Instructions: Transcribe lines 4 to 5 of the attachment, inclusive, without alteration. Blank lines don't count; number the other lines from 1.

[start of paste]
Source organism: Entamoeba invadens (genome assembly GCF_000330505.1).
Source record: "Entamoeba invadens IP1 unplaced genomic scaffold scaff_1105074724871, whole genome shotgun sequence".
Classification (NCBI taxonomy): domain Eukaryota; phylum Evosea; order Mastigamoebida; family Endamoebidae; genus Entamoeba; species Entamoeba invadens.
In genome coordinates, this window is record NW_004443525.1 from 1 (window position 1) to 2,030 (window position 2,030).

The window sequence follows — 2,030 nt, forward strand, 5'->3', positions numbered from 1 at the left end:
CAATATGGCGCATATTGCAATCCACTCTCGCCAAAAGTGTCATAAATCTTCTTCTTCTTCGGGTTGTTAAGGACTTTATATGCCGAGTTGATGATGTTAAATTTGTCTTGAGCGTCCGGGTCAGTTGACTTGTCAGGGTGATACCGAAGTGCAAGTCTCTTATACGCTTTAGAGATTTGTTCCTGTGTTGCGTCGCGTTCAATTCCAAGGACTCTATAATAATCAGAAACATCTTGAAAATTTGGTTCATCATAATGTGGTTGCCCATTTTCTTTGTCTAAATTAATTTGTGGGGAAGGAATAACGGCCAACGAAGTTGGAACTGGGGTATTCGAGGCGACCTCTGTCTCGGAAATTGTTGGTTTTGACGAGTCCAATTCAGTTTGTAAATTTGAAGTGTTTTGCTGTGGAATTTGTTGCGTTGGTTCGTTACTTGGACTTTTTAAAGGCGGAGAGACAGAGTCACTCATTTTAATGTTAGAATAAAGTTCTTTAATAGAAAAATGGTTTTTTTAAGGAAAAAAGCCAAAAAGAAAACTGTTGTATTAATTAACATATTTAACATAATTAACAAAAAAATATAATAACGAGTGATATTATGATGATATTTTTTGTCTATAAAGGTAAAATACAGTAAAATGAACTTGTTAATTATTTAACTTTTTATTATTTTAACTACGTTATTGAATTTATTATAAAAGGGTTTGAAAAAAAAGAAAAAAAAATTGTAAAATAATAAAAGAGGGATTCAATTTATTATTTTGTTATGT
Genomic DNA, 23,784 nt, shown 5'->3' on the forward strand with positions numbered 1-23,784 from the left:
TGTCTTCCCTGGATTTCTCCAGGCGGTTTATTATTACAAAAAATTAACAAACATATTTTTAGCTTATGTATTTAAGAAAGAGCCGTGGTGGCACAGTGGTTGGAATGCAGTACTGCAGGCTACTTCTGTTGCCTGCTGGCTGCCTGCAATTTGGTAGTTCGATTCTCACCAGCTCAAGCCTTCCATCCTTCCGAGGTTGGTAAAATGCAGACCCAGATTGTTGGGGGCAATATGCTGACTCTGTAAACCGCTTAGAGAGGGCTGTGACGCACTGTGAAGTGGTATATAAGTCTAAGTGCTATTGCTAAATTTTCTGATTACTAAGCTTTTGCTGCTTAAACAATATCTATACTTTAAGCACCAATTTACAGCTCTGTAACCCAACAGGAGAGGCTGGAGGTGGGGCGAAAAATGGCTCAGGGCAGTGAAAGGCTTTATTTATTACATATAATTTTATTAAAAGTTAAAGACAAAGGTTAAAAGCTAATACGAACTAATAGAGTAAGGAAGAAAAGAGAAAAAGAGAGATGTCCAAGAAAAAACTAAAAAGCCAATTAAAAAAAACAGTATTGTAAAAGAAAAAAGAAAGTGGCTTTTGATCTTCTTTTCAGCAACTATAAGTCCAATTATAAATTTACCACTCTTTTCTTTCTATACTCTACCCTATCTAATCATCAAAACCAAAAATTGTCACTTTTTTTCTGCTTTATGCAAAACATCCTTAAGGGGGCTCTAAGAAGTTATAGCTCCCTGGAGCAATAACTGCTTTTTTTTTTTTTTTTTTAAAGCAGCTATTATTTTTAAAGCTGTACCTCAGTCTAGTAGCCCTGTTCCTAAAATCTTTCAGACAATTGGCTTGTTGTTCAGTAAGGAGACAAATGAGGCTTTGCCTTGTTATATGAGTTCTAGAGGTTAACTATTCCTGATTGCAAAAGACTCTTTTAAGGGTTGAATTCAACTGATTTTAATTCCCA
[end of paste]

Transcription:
In genome coordinates, this window is record NW_004443525.1 from 1 (window position 1) to 2,030 (window position 2,030).

The window sequence follows — 2,030 nt, forward strand, 5'->3', positions numbered from 1 at the left end: